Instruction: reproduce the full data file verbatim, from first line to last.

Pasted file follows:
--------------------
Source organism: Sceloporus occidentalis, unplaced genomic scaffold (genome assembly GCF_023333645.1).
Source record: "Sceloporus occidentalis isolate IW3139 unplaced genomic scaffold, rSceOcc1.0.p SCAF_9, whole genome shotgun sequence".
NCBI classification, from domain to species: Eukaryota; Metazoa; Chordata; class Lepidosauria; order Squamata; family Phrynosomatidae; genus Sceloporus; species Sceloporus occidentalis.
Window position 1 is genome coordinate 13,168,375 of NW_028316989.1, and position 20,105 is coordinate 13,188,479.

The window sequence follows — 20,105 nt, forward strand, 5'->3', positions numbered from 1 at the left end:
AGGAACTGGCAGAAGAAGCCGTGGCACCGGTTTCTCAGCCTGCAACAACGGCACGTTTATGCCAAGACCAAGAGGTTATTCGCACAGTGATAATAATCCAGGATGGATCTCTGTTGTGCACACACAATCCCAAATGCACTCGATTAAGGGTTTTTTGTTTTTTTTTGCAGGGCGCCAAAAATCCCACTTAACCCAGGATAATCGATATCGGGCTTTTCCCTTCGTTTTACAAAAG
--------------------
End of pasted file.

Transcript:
Source organism: Sceloporus occidentalis, unplaced genomic scaffold (genome assembly GCF_023333645.1).
Source record: "Sceloporus occidentalis isolate IW3139 unplaced genomic scaffold, rSceOcc1.0.p SCAF_9, whole genome shotgun sequence".
NCBI classification, from domain to species: Eukaryota; Metazoa; Chordata; class Lepidosauria; order Squamata; family Phrynosomatidae; genus Sceloporus; species Sceloporus occidentalis.
Window position 1 is genome coordinate 13,168,375 of NW_028316989.1, and position 20,105 is coordinate 13,188,479.

The window sequence follows — 20,105 nt, forward strand, 5'->3', positions numbered from 1 at the left end:
AGGAACTGGCAGAAGAAGCCGTGGCACCGGTTTCTCAGCCTGCAACAACGGCACGTTTATGCCAAGACCAAGAGGTTATTCGCACAGTGATAATAATCCAGGATGGATCTCTGTTGTGCACACACAATCCCAAATGCACTCGATTAAGGGTTTTTTGTTTTTTTTTGCAGGGCGCCAAAAATCCCACTTAACCCAGGATAATCGATATCGGGCTTTTCCCTTCGTTTTACAAAAG